Three Poems by Monica Sharp

These three poems by Monica Sharp affirm the plasticity and dynamism of memories. In the three a.m. musings, she mines subconscious truths and holds them up to half-light, spying new revelation and understandings that were impossible to grasp in the moment as action unfolded. Snippets, phrases, and brief cuts are edited and braided together, combined, and recombined. Our remembering of the past alters the past. With new vision, what was mundane becomes sublime — redemptive, even…

by: Monica Sharp

I Never Did Find Out

I never did find out
The pages of life indecipherable
In some years innocent in extremis
Dissolved in peals of laughter when
Confronted with the absurd
And tremendously unexpected

I never did find out 
That the world thrived on flesh for sale
Invisible pills and lines of coke in clubs
Or behind school in the parking lot
Covert ops after midnight between
Any number and combination 
Of nude forms
Or wombs filled then emptied

I never did find out
If my self-proclaimed bombshell 
Of a magnetic aunt
Coupled with my very-much-still-boyfriend
Just after Y2K in Cabo
Or if my best friend 
At fifteen took sloppy seconds 
From my lean clean ex

I never did find out
What they really said about me
Or what makes a black snake spiral
Chemistry, I guess
I said I didn’t care but
Wept for months

I never did find out
What all the fights were for
Weeks of stonewall silence
Later provisioned with
Attributed motives
Or why the plaster of the wall
Above my desk
Slowly wept dust and dry foam
Like a sparkless rocket

Middle school mornings carry their own whiff.
Deep bottom notes of tonka and aftershave
Middle notes of hairspray and cold leather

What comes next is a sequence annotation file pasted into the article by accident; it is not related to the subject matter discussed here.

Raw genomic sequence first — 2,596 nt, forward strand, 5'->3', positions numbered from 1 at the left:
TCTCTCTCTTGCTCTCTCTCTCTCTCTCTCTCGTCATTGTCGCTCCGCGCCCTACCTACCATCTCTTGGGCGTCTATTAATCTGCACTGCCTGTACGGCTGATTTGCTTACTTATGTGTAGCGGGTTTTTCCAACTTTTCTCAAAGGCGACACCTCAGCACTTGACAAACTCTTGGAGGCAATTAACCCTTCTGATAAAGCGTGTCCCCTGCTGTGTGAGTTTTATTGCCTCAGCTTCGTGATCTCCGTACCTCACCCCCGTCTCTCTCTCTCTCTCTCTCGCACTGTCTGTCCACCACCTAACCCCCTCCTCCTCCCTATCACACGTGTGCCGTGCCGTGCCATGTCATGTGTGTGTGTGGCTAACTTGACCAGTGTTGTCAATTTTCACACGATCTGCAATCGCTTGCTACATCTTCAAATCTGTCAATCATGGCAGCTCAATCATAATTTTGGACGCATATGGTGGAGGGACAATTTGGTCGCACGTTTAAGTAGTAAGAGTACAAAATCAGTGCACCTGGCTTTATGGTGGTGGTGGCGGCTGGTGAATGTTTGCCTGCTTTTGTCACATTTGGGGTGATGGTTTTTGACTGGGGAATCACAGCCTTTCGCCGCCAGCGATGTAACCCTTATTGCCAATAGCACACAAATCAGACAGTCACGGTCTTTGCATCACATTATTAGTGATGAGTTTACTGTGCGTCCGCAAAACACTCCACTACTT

A flirty top note that quickly fades:
Tentative attractions.

Your locker is red with a dial lock.
It’s winter. Your nose is red.
The prairie wind is stiff.
With hard hands you fumble the code.
No matter.  

You remember that fifth-grader who wired his locker shut,
Swigging beer from a brown bottle between classes.
Where is Robert Werfel now, if anywhere?
Why didn’t they take the stale beer from him?
No matter.  

You pull out the stuffed bear, plush and soft,
Sweet as a hidden cloud it pops out,
Its size too generous for the space.
You have the Christmas card. It’s all ready.

Oh middle school mornings
Smell like spilt fuel on asphalt, 
Small crunches awakening. 
Everyone sleepy, half dreaming.

Your minute crush speeds down the corridor.
With no art whatsoever you shove the stuffed bear toward him.
Here. Take it. 
He blushes, startled. Turns and flees.

Months later, you actually are dating.
He confesses his sister gave the bear to her friend in Tennessee.
I wish I hadn’t given it away, he mumbles.
You eat pepperoni pizza and feel like an adult.
So, this is it.
A big deal.
Forfeited bear or no.

His words erase your shame.
No matter.  
We have pepperoni pizza,
The bear’s in Tennessee.
Art Carnies

Wind lifted off the lake.
I stood awkward in my new role,
Art carney. Art carney. 
Some of the art spoke to me.
Other art was silent. Atrocious.
Come over here! my husband said
Bring the drill,
The box of screws, 

Wind lifted off the lake. 
The early summer sun shone, weak.
Women clad in strange corduroy bags
Clasped round-bellied husbands 
Strolled up and down the aisles
Perused booths stuffed with colors and canvas. 
Great granite blocks hugged the shore.
I didn’t know what I was doing,
Who he was, why was I here?
I hurried and hustled as best I could.

Wind lifted off the lake. 
An older artist folded into a wheelchair - 
The brush his last redoubt.
Do you have a sense of place? 
He looked closely at me - curiously.
I didn’t, I didn’t have
A sense of place. I shivered.
Wind lifted off the lake.

Monica lives and writes in Florence, Italy. Her international spirit travels with an American passport. She moonlights as a legal researcher when not parenting, managing people and projects, or writing. Her writing has been published in The Florentine, Rome-ing: Firenze, Bosphorus Review of Books, Fevers of the Mind, Adamah, and Synapse. Find out more at

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